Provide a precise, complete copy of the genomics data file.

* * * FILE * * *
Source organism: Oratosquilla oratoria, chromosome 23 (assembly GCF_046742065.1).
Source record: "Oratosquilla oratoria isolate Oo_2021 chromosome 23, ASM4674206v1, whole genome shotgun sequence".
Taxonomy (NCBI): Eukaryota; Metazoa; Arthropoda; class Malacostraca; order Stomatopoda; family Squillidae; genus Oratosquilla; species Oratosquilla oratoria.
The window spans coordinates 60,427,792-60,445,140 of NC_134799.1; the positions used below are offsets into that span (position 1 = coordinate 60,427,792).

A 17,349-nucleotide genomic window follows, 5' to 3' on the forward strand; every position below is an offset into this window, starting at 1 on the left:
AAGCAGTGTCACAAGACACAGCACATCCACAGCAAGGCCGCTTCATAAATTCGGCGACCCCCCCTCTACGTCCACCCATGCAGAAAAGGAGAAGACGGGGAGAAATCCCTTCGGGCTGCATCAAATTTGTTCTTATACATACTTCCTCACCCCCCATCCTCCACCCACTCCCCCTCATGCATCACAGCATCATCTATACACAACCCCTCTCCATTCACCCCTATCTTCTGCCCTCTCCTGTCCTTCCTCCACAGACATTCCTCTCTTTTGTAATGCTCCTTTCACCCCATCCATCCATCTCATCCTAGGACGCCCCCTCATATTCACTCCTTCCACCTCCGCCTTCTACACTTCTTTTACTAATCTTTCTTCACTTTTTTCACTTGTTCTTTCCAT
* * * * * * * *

Source organism: Oratosquilla oratoria, chromosome 23 (assembly GCF_046742065.1).
Source record: "Oratosquilla oratoria isolate Oo_2021 chromosome 23, ASM4674206v1, whole genome shotgun sequence".
Taxonomy (NCBI): Eukaryota; Metazoa; Arthropoda; class Malacostraca; order Stomatopoda; family Squillidae; genus Oratosquilla; species Oratosquilla oratoria.
The window spans coordinates 60,427,792-60,445,140 of NC_134799.1; the positions used below are offsets into that span (position 1 = coordinate 60,427,792).

A 17,349-nucleotide genomic window follows, 5' to 3' on the forward strand; every position below is an offset into this window, starting at 1 on the left:
AAGCAGTGTCACAAGACACAGCACATCCACAGCAAGGCCGCTTCATAAATTCGGCGACCCCCCCTCTACGTCCACCCATGCAGAAAAGGAGAAGACGGGGAGAAATCCCTTCGGGCTGCATCAAATTTGTTCTTATACATACTTCCTCACCCCCCATCCTCCACCCACTCCCCCTCATGCATCACAGCATCATCTATACACAACCCCTCTCCATTCACCCCTATCTTCTGCCCTCTCCTGTCCTTCCTCCACAGACATTCCTCTCTTTTGTAATGCTCCTTTCACCCCATCCATCCATCTCATCCTAGGACGCCCCCTCATATTCACTCCTTCCACCTCCGCCTTCTACACTTCTTTTACTAATCTTTCTTCACTTTTTTCACTTGTTCTTTCCAT